A pre-study calculation indicated a sample size of 120 patients in each group was needed to detect a difference of approximately 10% between the control group and intervention group. The authors projected that 60% of enrolled and eligible patients would respond to the survey, so the targeted accrual was 200 patients per group.
A total of 1,085 patients (556 in the control group and 529 in the intervention group) were approached during their clinic visits to participate in this study. Of these patients, 219 in the control group and 207 in the intervention group met the eligibility criteria. One hundred and one patients in the intervention group and 123 patients in the control group completed and returned the survey, for a return rate of 46% and 59%, respectively. The post-hoc power was 77%, which was due to the somewhat less than anticipated survey return rate.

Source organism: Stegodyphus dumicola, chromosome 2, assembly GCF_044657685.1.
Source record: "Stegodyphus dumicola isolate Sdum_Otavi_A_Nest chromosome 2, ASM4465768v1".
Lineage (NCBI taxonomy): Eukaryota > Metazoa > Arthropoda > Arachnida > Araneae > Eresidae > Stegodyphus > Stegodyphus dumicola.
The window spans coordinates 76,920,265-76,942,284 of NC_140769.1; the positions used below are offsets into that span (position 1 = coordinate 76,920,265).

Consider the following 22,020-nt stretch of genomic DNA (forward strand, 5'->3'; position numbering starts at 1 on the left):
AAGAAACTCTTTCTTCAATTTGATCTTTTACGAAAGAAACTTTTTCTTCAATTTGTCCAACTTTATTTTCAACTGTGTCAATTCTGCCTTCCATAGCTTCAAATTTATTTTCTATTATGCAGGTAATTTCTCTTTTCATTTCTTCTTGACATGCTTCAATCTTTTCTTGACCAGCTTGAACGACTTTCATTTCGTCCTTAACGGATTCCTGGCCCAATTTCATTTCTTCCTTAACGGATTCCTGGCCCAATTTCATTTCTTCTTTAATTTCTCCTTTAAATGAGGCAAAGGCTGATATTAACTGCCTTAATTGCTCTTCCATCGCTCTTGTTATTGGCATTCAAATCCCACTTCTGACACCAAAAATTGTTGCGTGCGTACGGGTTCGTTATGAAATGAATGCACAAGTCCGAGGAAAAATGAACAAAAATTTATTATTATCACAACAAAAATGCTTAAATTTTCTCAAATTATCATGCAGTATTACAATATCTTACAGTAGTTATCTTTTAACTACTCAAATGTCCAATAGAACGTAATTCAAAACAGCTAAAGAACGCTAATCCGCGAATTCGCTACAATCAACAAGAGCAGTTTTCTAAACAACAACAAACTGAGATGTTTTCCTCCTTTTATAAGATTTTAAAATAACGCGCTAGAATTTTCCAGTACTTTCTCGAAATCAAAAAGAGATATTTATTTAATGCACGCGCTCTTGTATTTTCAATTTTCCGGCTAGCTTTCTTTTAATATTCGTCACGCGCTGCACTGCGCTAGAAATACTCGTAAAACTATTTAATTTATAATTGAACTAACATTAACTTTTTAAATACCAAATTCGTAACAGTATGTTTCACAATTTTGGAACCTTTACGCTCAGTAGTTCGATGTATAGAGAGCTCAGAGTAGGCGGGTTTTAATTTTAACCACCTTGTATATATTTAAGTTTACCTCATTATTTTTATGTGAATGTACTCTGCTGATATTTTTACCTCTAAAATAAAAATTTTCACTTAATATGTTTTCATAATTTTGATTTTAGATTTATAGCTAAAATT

Of the 426 patients who met the eligibility requirement, there were no significant differences between the intervention and control groups in terms of age, gender, race, insurance status, or self-assessed medical conditions. The 224 patients who returned the survey had similar characteristics: most were caucasian (90% compared to 90% of the eligible participants). Patients who returned the survey were highly educated (62% were college graduates or higher), and 93% reported they had Internet access in their home (Table 1). The tables contain the results for both groups in terms of health information–seeking behaviors.
There were no significant differences between the control and intervention patients in Internet use to find health information prior to the clinical visit (P=0.79) and no differences in discussing health information from the Internet with a health care provider (P=0.18). Nearly 80% of patients in both groups reported frequent use of the Internet prior to a clinical visit. While a higher percentage of patients in the intervention group had heard of MedlinePlus (20% vs. 35%, P=0.02), there was no significant difference in the percentage who reported use of MedlinePlus (15% for the control group and 17% for the intervention group; P=0.83) (Table 2).